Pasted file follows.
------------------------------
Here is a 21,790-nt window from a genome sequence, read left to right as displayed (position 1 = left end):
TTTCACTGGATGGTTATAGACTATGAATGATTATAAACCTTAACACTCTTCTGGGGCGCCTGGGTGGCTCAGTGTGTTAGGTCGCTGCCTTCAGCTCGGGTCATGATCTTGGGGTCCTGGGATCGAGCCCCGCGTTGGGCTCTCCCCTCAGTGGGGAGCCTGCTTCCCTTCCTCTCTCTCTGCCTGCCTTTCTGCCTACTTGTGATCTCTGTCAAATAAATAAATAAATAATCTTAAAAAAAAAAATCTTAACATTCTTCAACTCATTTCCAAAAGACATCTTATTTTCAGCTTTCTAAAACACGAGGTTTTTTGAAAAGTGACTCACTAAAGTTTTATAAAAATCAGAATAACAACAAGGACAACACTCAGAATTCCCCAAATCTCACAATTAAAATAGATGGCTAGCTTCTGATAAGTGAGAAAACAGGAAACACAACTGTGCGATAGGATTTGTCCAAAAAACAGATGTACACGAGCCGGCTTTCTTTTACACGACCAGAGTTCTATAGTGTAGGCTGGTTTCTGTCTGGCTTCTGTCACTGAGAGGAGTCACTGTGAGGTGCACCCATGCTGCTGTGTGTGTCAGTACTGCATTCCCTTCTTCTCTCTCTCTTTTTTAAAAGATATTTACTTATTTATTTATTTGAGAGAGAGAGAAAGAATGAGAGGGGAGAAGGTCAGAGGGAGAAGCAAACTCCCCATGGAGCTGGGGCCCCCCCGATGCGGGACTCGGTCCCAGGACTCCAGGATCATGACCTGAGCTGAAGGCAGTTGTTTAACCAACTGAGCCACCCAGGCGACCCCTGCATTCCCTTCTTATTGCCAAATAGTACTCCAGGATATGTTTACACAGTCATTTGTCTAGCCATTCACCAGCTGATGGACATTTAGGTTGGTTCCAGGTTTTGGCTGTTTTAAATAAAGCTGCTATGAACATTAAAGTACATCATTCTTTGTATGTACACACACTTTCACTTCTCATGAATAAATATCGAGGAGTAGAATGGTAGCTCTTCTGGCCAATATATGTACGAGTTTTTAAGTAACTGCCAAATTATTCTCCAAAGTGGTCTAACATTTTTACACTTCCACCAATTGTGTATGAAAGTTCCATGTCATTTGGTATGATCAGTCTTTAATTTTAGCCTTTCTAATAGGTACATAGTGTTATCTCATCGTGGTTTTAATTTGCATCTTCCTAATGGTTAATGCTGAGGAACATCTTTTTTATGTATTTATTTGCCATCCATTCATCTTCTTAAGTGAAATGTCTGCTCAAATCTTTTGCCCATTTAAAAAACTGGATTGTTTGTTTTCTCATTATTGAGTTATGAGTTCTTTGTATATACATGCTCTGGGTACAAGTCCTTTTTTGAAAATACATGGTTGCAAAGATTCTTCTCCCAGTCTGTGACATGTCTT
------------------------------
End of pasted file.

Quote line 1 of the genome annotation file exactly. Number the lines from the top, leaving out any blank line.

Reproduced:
Here is a 21,790-nt window from a genome sequence, read left to right as displayed (position 1 = left end):